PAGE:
Oklahoma Gov. Mary Fallin signed a law today allowing nitrogen to be used in executions in the state in case lethal injection is ruled unconstitutional or the drugs are not available.
Oklahoma is the first state to approve such a method. It would involve placing a mask over an inmate's face and supplying pure nitrogen instead of air. The condemned person slowly asphyxiates from lack of oxygen. Besides lethal injection, other methods currently approved for use in other states are electrocution, gas chamber, hanging and firing squad.
"Nitrogen induced hypoxia is a painless form of execution that doesn't require any specific pharmaceutical compounds or any medical expertise to administer," Rep. Mike Christian, R-Oklahoma City, the House sponsor of the legislation, was quoted by The Tulsa World as saying. "It is a far better alternative to the electric chair should lethal injection ever become unavailable, and so I thank the governor for singing this bill into law."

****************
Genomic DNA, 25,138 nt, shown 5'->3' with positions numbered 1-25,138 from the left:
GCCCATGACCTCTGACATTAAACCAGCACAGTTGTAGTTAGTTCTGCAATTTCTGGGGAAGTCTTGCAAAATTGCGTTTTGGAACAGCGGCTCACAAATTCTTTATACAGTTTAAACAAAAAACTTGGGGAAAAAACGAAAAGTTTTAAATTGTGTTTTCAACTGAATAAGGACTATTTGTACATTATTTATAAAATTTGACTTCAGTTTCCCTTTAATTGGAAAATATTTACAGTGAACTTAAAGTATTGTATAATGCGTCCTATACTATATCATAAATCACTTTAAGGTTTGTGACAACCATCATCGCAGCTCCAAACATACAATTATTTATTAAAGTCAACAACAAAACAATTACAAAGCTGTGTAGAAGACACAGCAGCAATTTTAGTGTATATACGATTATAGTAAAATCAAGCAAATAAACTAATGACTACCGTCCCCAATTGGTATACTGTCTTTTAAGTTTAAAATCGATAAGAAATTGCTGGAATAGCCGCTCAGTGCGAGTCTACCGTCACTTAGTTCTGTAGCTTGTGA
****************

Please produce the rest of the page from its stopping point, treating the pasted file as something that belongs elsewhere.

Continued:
Many states have experienced shortages of lethal injection drugs because manufacturers opposed to capital punishment have refused to supply them.
A study commissioned by Oklahoma and published last month concluded that "An execution protocol that induced hypoxia via nitrogen inhalation would be a humane method to carry out a death sentence."
A year ago, Oklahoma carried out a botched execution of death row inmate Clayton D. Lockett, who was given the sedative midazolam due to a shortage of the drug normally used, sodium thiopental. Lockett took 45 minutes to die as he writhed in pain on the execution gurney.
The Atlantic noted in an article published last month: "This isn't Oklahoma's first time engineering new execution methods. The modern lethal-injection protocol was first proposed by an Oklahoma state medical examiner named Jay Chapman in 1977."
In March, Utah also brought back the firing squad.